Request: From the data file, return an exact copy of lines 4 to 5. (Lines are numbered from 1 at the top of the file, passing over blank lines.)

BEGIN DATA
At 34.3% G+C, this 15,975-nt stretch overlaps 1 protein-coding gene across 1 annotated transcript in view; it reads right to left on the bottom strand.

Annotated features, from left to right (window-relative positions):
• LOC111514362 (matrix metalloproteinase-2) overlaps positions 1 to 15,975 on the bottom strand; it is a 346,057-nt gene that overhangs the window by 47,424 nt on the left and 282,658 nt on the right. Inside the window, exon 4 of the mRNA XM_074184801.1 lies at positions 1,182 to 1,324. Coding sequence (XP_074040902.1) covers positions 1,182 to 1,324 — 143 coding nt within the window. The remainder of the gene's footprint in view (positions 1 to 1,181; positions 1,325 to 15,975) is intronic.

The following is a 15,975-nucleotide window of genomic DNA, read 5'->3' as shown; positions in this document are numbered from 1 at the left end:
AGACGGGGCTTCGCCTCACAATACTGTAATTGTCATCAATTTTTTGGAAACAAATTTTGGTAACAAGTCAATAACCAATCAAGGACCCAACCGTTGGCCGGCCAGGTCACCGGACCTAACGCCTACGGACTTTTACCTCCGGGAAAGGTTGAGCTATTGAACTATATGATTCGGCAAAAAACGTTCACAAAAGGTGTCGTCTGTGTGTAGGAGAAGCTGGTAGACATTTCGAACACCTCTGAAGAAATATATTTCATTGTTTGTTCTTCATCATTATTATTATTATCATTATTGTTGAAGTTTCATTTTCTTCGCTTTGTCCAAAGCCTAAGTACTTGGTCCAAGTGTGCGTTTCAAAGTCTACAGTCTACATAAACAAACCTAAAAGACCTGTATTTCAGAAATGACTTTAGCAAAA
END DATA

The following is a 15,975-nucleotide window of genomic DNA, read 5'->3' as shown; positions in this document are numbered from 1 at the left end:
AGACGGGGCTTCGCCTCACAATACTGTAATTGTCATCAATTTTTTGGAAACAAATTTTGGTAACAAGTCAATAACCAATCAAGGACCCAACCGTTGGCCGGCCAGGTCACCGGACCTAACGCCTACGGACTTTTACCTCCGGGAAAGGTTGAGCTATTGAACTATATGATTCGGCAAAAAACGTTCACAAAAGGTGTCGTCTGTGTGTAGGAGAAGCTGGTAGACATTTCGAACACCTCTGAAGAAATATATTTCATTGTTTGTTCTTCATCATTATTATTATTATCATTATTGTTGAAGTTTCATTTTCTTCGCTTTGTCCAAAGCCTAAGTACTTGGTCCAAGTGTGCGTTTCAAAGTCTACAGTCTACATAAACAAACCTAAAAGACCTGTATTTCAGAAATGACTTTAGCAAAA